Day 17: May 19, 2018: The Open Statement of the Truth
2 Corinthians 4:1-4: Therefore, having this ministry by the mercy of God, we do not lose heart. 2 But we have renounced disgraceful, underhanded ways. We refuse to practice cunning or to tamper with God’s word, but by the open statement of the truth we would commend ourselves to everyone’s conscience in the sight of God. 3 And even if our gospel is veiled, it is veiled to those who are perishing. 4 In their case the god of this world has blinded the minds of the unbelievers, to keep them from seeing the light of the gospel of the glory of Christ, who is the image of God.
The church of Jesus Christ is, as theologian Jurgen Moltmann wrote, “apostolic” in two important senses. First, the church is apostolic because its “gospel and its doctrine are founded on the testimony of the first apostles, the eyewitnesses of the risen Christ…” As disciples of Jesus today we are obviously not eyewitnesses of his life, suffering, and resurrection; but we have inherited the apostolic testimony and teaching about the life, death, and resurrection of Jesus: this testimony is collected for us in the writings of the NT.
Second, the church is apostolic because “it [the church] exists in the carrying out of the apostolic proclamation, the missionary charge.” The entire body of Christ – each of us personally and all of us collectively – are sent into the world to serve the mission of God.
2 Corinthians is a thoroughly apostolic text. It was written by the apostle Paul and, because of its largely autobiographical nature, it gives us a tremendous amount of insight into Paul’s understanding and experience of his apostolic ministry. In today’s passage Paul wrote of his commitment to “the open statement of the truth.” This determination to proclaim the gospel in a sincere and straightforward way stood in contrast to “disgraceful, underhanded ways,” “cunning,” and “tampering with God’s word.”
Commentator Colin Kruse explains that the word for “cunning” is used again by Paul in 2 Corinthians 11:3 where he referred to how the serpent deceived Eve. Paul, therefore, “asserts that there was no attempt to deceive by cunning in his preaching of the gospel…” Next, Kruse says that “tampering with God’s word” probably referred to diluting it by mixing it with ideas which were foreign to it. Paul refused to make the gospel something less or other than it was in order to make it more palatable to his hearers.
As we fulfill the apostolic task of preaching the gospel today, we must follow the example of the apostle Paul. We can never use deceptive or underhanded practices in our personal witness or our congregational ministry. If we do, we will bring the gospel into disrepute and we will be accountable to the judgment of God.
Neither can we “tamper with God’s word.” This temptation is perhaps more difficult for us to resist. Adding to the gospel unbiblical promises – such as “God wants you happy, healthy, and wealthy,” or “God helps those who help themselves,” – can seem attractive ways to embellish the simple message about Jesus. However, these “embellishments” are really dilutions which distort the true gospel.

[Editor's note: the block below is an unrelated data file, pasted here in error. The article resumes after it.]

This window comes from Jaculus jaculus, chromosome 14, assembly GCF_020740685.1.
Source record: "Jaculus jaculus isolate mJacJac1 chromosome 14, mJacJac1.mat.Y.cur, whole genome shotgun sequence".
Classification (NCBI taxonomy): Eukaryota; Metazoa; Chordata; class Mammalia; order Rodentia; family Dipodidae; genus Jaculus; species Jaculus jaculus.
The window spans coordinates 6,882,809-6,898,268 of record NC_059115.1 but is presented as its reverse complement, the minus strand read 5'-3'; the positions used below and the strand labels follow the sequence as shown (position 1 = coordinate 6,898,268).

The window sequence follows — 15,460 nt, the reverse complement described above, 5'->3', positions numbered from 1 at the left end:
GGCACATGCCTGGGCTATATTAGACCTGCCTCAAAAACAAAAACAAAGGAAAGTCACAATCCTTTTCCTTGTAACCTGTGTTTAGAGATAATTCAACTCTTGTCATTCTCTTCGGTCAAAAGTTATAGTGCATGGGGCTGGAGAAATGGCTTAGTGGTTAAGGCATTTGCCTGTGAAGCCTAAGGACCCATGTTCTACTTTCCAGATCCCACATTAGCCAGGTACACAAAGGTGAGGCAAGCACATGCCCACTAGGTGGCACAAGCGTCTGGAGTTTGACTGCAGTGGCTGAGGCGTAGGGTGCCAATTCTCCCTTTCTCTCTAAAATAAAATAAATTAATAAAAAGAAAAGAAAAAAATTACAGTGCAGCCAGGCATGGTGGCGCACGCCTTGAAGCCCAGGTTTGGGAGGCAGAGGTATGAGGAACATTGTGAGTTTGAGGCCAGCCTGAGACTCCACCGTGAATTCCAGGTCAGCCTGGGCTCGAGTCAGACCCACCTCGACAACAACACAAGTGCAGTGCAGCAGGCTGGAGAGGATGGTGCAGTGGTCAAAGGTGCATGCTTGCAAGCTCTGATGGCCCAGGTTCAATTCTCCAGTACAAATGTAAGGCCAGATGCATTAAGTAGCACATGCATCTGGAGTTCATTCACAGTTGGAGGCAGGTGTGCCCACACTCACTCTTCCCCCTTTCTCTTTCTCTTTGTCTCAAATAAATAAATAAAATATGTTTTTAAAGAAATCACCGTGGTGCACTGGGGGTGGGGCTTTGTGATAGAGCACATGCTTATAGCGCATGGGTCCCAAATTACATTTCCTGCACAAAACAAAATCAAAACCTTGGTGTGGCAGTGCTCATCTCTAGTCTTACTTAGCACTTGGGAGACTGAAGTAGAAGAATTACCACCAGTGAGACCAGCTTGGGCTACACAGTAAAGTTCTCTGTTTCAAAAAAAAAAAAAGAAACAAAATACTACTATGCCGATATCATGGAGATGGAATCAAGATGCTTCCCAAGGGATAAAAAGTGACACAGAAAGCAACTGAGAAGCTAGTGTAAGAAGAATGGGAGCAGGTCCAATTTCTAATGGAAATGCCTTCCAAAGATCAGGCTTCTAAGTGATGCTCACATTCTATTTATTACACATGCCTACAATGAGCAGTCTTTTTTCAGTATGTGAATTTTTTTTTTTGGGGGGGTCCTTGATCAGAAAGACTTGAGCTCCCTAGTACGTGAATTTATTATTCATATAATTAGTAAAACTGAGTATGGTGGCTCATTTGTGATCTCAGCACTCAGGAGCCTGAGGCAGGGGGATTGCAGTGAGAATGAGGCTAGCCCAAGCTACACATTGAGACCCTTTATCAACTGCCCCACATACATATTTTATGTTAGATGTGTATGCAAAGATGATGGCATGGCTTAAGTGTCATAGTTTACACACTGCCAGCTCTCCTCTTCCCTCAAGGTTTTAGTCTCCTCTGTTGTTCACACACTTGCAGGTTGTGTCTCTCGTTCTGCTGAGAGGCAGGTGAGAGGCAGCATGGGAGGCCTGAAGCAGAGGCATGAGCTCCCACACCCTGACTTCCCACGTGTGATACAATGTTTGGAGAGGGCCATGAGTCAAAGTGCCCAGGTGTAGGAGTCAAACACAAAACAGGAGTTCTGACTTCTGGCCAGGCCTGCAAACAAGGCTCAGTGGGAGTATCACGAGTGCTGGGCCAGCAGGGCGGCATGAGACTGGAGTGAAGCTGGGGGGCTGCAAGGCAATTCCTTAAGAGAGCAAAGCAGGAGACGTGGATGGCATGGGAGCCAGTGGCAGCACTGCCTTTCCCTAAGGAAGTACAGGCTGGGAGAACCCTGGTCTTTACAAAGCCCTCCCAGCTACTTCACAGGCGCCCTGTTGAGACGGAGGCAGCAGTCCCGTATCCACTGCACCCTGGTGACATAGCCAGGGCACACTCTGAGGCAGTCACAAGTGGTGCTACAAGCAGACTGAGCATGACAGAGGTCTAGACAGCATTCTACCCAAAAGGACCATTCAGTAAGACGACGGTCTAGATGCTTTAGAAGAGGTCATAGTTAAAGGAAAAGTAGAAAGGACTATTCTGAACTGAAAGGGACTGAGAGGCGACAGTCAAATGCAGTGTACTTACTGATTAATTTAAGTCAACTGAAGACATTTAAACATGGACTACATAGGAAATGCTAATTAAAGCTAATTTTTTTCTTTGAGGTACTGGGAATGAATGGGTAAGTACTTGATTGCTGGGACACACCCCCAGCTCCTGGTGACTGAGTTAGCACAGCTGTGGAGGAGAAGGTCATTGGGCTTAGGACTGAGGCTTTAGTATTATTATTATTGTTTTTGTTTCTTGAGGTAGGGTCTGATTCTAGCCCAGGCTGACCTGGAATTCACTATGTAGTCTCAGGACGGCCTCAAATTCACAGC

There is another way to tamper with God’s word, and it has a long history in the life of the church. Recently a very well known and influential evangelical preacher brought this heresy into the open again. It is the heresy of disconnecting Jesus from the Old Testament. In a recent sermon this preacher said that what God did in Jesus is a “stand alone event” that is detached from everything which came before it. He said that “God has done something through the Jews for the world… But the ‘through the Jews’ part of the story is over, and now something new and better and inclusive has come.” He also stated, “God’s arrangement with Israel should now be eliminated from the equation.”
These statements are undoubtedly motivated by an evangelistic desire to make the message of Jesus more palatable by disassociating it from the difficult and troubling passages in the OT. Nevertheless, they are a tampering with and distortion of God’s word. The Old & New Testaments belong together as “the whole counsel of God,” and the person and work of Jesus cannot be understood apart from everything in the Old Testament which led up to and prepared the way for him.
As Paul notes in verses 3-4 of our passage, Satan is doing a fine job of blinding the minds of unbelievers to the gospel all on his own. He certainly doesn’t need our help in creating confusion about or rejection of Jesus. However, when we use cunning deception or when we tamper with God’s word that is exactly what we do – we aid Satan in his work of keeping people away from the truth that is in Jesus.
Let us rather be committed to openly stating the truth about Jesus through both our words and deeds so that we will “commend ourselves to everyone’s conscience in the sight of God.”
Take time now to seek God. This brief prayer can help you get started: “Heavenly Father, help your church to avoid all underhanded and disgraceful ways. Help us to flee deceptive practices. Help us never to tamper with your word. Holy Spirit, give us strength and wisdom to openly share the truth of the Gospel. And Lord, please remove the veil which blinds the minds of unbelievers. Please open their eyes so that they can see and love the light of the glory of Christ. In His name, Amen.”